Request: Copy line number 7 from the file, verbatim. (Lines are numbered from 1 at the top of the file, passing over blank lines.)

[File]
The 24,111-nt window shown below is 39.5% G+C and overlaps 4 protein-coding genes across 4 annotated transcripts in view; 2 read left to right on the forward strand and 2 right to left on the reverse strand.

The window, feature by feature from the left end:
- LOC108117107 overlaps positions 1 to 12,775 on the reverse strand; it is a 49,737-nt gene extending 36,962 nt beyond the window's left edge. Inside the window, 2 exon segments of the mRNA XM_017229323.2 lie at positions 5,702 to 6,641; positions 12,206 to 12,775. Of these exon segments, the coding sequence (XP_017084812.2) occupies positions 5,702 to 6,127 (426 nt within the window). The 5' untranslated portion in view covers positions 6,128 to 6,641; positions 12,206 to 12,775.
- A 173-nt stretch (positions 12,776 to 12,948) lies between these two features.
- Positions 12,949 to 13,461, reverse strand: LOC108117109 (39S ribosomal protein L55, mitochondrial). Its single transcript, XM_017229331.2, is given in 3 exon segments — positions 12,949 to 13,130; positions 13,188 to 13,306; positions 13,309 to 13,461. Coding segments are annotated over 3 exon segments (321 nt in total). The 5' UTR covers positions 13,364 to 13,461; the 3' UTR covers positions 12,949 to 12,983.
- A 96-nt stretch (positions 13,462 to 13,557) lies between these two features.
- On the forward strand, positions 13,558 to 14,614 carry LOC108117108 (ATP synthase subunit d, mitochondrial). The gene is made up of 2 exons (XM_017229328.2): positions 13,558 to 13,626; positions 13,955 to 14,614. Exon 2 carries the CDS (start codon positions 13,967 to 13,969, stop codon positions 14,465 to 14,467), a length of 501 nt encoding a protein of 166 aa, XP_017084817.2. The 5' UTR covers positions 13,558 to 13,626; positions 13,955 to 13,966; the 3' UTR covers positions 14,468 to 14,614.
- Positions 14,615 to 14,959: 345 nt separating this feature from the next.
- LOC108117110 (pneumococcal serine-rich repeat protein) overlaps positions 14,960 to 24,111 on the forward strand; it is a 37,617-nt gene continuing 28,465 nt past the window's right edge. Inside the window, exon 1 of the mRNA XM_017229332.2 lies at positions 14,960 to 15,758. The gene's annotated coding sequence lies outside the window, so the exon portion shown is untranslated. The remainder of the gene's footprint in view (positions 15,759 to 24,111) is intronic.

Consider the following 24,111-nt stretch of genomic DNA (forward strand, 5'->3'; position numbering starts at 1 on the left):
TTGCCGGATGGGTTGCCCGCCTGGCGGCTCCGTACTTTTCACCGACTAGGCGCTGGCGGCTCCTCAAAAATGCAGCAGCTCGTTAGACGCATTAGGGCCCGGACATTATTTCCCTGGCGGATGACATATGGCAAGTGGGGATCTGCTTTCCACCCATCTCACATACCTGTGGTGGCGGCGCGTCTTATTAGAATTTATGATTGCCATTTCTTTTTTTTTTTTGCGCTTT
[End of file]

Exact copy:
- On the forward strand, positions 13,558 to 14,614 carry LOC108117108 (ATP synthase subunit d, mitochondrial). The gene is made up of 2 exons (XM_017229328.2): positions 13,558 to 13,626; positions 13,955 to 14,614. Exon 2 carries the CDS (start codon positions 13,967 to 13,969, stop codon positions 14,465 to 14,467), a length of 501 nt encoding a protein of 166 aa, XP_017084817.2. The 5' UTR covers positions 13,558 to 13,626; positions 13,955 to 13,966; the 3' UTR covers positions 14,468 to 14,614.